Chip Minemyer | Political analyst: Jay Paterno’s exit takes luster from lieutenant governor race

April 13, 2014 


Jay Paterno talks about inspiring voters to get to the polls in May during the Centre County Democratic Committee spring breakfast on Saturday, April 5, 2014 at the Mountain View Country Club. Paterno received a standing ovation from his pump up speech.

ABBY DREY — CDT photo Buy Photo

Jay Paterno’s stumbling first foray into politics ended when he withdrew late last month from the Democratic primary for Pennsylvania lieutenant governor.

That left G. Terry Madonna and other political pundits with yet another race for the state’s second-highest elected office that generates little energy or excitement.

Madonna, a professor of public affairs at Franklin & Marshall College and one of the state’s best-known analysts, is left to wonder about the buzz that could have been had Paterno stayed in the hunt and made it through to the November ballot.

“He was a game-changer in many ways,” Madonna said of Paterno, who pulled out of the race amid an opponent’s challenge of his campaign signatures.

Paterno, the son of legendary Penn State head coach Joe Paterno, has also been linked to possible runs for both the U.S. House and state Senate.

Jay Paterno was an assistant on his father’s coaching staff until the Jerry Sandusky scandal broke in November 2011.

NCAA sanctions in 2012 stripped 111 Penn State football wins from the Joe Paterno era. The Paterno family and others have sued the NCAA in a bid to reverse the sanctions, while Jay contends the penalties and the Freeh report alleging a Sandusky cover-up have kept him from landing another good coaching job.

But politics beckoned, at least briefly.

“If Jay Paterno had been on there, oh my gosh, that would have been what everybody is forced to talk about on the campaign trail,” Madonna said. “It would have been, ‘We don’t care what you think about abortion. We don’t care what you think about education.’ ”

Madonna and Michael Young, a Penn State professor of politics and public affairs, co-author a column that appears regularly on the CDT’s Opinion page.

Madonna also leads Franklin & Marshall’s research and polling division, which tracks public views of issues and candidates.

He has charted and analyzed elections since the 1970s era of Gov. Milton Shapp and sidekick Ernie Kline.

Madonna recalled Erie Republican Tom Ridge getting help with southern votes from lieutenant governor candidate Mark Schweiker, who then became governor when Ridge was named the first U.S. head of homeland security after Sept. 11.

And Madonna remembered powerhouse Democrat Ed Rendell, a former Philadelphia district attorney, finding himself on a ticket with lieutenant governor primary winner Catherine Baker Knoll, of Pittsburgh.

“(Rendell) didn’t want her,” Madonna said. “After they were elected he didn’t give her anything to do.”

The political analyst said candidates for lieutenant governor are usually “people who are not well known outside their regional bailiwick.”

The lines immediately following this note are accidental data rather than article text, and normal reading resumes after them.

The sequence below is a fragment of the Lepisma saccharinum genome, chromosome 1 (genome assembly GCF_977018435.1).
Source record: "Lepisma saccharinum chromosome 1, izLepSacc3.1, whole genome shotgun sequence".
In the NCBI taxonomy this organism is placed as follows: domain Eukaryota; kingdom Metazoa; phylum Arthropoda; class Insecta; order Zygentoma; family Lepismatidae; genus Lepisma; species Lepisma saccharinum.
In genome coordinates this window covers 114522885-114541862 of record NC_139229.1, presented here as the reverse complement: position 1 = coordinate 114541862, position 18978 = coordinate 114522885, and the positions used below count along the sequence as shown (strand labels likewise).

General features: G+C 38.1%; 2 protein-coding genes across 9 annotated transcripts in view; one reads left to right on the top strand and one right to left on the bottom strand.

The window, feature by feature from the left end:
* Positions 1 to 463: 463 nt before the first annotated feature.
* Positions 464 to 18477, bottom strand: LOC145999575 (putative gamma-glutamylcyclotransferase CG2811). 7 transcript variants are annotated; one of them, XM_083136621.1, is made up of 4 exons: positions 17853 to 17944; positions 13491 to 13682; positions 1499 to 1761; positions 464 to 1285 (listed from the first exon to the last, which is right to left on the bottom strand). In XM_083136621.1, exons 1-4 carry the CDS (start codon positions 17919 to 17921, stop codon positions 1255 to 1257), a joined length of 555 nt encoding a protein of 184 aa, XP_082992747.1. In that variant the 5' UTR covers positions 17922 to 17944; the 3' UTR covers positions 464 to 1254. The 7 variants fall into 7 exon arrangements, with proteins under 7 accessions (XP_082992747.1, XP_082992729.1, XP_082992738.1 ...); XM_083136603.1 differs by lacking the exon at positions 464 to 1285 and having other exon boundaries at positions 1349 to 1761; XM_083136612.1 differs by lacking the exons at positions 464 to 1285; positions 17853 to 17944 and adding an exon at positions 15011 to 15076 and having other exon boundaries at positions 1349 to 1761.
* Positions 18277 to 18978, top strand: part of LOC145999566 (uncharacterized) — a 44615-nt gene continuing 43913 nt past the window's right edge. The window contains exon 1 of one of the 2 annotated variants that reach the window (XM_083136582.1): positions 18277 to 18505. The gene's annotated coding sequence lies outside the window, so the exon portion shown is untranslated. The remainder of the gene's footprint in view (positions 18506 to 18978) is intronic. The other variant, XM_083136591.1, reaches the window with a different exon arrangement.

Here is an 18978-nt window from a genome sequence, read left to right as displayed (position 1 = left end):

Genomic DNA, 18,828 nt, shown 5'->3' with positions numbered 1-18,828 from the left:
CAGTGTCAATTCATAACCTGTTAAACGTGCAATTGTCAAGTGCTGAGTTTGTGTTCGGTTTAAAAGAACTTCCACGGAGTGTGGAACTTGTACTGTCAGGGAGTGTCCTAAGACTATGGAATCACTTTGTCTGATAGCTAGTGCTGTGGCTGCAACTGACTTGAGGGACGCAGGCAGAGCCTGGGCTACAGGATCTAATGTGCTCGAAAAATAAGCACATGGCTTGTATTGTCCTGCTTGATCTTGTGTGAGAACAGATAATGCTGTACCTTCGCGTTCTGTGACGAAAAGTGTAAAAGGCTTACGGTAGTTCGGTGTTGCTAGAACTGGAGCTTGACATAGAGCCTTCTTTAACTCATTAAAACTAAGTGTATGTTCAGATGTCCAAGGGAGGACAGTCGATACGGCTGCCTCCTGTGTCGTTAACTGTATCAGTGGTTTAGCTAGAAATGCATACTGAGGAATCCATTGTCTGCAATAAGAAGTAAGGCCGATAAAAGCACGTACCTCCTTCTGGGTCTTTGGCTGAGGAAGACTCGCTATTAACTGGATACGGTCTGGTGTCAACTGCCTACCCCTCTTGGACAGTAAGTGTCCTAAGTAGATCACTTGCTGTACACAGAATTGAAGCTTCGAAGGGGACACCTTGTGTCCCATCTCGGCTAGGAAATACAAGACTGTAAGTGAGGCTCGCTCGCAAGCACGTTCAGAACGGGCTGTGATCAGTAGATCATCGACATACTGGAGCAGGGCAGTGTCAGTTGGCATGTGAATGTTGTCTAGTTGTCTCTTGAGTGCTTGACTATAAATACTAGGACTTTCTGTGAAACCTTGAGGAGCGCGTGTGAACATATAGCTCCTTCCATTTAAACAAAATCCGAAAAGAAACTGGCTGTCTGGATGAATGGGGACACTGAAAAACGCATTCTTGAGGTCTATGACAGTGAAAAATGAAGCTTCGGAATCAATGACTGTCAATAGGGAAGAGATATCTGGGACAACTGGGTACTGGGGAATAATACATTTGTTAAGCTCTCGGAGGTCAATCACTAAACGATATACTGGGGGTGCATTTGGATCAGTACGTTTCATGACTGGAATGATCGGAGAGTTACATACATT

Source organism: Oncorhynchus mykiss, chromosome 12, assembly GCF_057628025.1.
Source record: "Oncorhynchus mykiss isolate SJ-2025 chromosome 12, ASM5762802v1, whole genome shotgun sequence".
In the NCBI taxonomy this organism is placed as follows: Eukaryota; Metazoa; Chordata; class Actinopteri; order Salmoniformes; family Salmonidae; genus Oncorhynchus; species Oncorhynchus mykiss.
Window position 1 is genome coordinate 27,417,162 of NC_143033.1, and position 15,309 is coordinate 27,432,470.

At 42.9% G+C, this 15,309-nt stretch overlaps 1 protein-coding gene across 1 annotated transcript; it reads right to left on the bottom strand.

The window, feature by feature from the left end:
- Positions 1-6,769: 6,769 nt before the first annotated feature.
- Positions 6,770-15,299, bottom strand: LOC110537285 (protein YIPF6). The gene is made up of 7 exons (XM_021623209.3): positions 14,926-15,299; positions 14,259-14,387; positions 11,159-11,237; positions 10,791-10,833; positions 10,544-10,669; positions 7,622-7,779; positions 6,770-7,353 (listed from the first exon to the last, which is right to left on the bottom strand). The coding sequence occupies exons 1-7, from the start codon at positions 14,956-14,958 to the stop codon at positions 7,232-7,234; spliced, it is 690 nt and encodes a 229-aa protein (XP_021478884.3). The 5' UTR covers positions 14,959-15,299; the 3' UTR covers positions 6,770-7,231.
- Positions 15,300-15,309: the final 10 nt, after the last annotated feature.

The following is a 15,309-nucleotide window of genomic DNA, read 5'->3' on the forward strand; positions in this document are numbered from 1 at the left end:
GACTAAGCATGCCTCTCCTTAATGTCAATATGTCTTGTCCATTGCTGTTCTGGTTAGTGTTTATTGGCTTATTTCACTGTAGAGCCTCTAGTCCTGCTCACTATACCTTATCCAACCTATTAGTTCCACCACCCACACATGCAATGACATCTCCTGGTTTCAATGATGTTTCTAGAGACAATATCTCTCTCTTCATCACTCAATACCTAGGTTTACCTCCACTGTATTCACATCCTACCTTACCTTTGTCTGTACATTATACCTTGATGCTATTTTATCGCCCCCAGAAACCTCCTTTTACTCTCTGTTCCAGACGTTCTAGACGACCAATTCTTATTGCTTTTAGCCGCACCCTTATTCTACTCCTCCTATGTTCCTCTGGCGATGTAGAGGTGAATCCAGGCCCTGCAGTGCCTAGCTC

Could most Pennsylvanians even name our sitting lieutenant governor? Madonna wondered. It’s Republican Jim Cawley, by the way, and he’s unopposed in the primary.

The remaining Democratic candidates for the office — Mark Critz, Brad Koplinski, Brandon Neuman, Mark Smith and Mike Stack — are all solid individuals with some political chops, but little in the way of statewide name recognition.

“The Penn State thing would never die,” Madonna said. “You could not have been in a room and not have the first question be about the Penn State situation. Nobody cares about the lieutenant governor candidates’ positions on issues.”

In handicapping what’s left of the field, Madonna gave Critz, a former U.S. House member from Johnstown, a slight edge over the others. Critz has a political network from many years as the late U.S. Rep. John Murtha’s district director.

Koplinski, a Harrisburg city councilman, successfully challenged Paterno’s ballot signatures.

Neuman and Stack are both state legislators, from Pennsylvania’s southwestern and southeastern corners, respectively. Smith is a Bradford County commissioner.

Paterno, meanwhile, was reportedly urged by some Democrats to make a run for Republican Jake Corman’s state Senate seat in a write-in campaign.

At a local party gathering on April 5, Paterno said, “That’s something other people are talking about. …”

Of his premature exit from the lieutenant governor’s race, he said: “Right when you come out of something like that, your first thought isn’t, ‘I want to get back in this.’ ”

A Jay Paterno-Jake Corman showdown for the Senate would have matched up two men involved in lawsuits against the NCAA. Corman sued the organization in a bid to keep Penn State’s $60 million fine in Pennsylvania.

What a delicious campaign that would have been. …

Now we’re left with a lieutenant governor’s race with no noteworthy issues and no candidates with Paterno-like fame or charisma.

“For the brief time he was in,” Madonna said, “it made for the most interesting lieutenant governor race I can remember.”

Chip Minemyer is the executive editor of the Centre Daily Times. He can be reached at 231-4640. Follow him on Twitter @MinemyerChip.

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